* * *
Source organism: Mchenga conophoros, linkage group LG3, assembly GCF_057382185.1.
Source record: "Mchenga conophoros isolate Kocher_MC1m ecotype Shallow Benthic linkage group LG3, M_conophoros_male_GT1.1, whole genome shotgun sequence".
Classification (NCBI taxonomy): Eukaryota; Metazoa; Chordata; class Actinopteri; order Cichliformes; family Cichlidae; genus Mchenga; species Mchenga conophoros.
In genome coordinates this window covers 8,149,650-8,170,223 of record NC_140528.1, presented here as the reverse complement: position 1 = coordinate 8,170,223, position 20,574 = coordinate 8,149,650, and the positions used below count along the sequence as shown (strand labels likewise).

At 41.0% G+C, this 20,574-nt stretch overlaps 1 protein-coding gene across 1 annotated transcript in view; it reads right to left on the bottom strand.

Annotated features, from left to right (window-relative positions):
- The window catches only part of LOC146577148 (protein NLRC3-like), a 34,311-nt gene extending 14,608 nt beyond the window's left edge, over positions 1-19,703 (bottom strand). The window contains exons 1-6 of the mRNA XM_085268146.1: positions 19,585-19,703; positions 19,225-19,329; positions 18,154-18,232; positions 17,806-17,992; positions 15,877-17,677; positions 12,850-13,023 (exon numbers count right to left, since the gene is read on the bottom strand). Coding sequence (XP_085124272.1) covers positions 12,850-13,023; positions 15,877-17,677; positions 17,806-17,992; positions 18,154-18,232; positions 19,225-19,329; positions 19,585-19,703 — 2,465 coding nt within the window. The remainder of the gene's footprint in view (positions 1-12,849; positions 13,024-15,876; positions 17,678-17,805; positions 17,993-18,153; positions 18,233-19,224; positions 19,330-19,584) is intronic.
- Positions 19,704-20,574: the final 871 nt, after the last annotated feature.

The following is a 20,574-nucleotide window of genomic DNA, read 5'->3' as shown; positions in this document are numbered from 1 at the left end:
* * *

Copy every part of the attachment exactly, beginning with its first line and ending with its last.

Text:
Source organism: Mchenga conophoros, linkage group LG3, assembly GCF_057382185.1.
Source record: "Mchenga conophoros isolate Kocher_MC1m ecotype Shallow Benthic linkage group LG3, M_conophoros_male_GT1.1, whole genome shotgun sequence".
Classification (NCBI taxonomy): Eukaryota; Metazoa; Chordata; class Actinopteri; order Cichliformes; family Cichlidae; genus Mchenga; species Mchenga conophoros.
In genome coordinates this window covers 8,149,650-8,170,223 of record NC_140528.1, presented here as the reverse complement: position 1 = coordinate 8,170,223, position 20,574 = coordinate 8,149,650, and the positions used below count along the sequence as shown (strand labels likewise).

At 41.0% G+C, this 20,574-nt stretch overlaps 1 protein-coding gene across 1 annotated transcript in view; it reads right to left on the bottom strand.

Annotated features, from left to right (window-relative positions):
- The window catches only part of LOC146577148 (protein NLRC3-like), a 34,311-nt gene extending 14,608 nt beyond the window's left edge, over positions 1-19,703 (bottom strand). The window contains exons 1-6 of the mRNA XM_085268146.1: positions 19,585-19,703; positions 19,225-19,329; positions 18,154-18,232; positions 17,806-17,992; positions 15,877-17,677; positions 12,850-13,023 (exon numbers count right to left, since the gene is read on the bottom strand). Coding sequence (XP_085124272.1) covers positions 12,850-13,023; positions 15,877-17,677; positions 17,806-17,992; positions 18,154-18,232; positions 19,225-19,329; positions 19,585-19,703 — 2,465 coding nt within the window. The remainder of the gene's footprint in view (positions 1-12,849; positions 13,024-15,876; positions 17,678-17,805; positions 17,993-18,153; positions 18,233-19,224; positions 19,330-19,584) is intronic.
- Positions 19,704-20,574: the final 871 nt, after the last annotated feature.

The following is a 20,574-nucleotide window of genomic DNA, read 5'->3' as shown; positions in this document are numbered from 1 at the left end: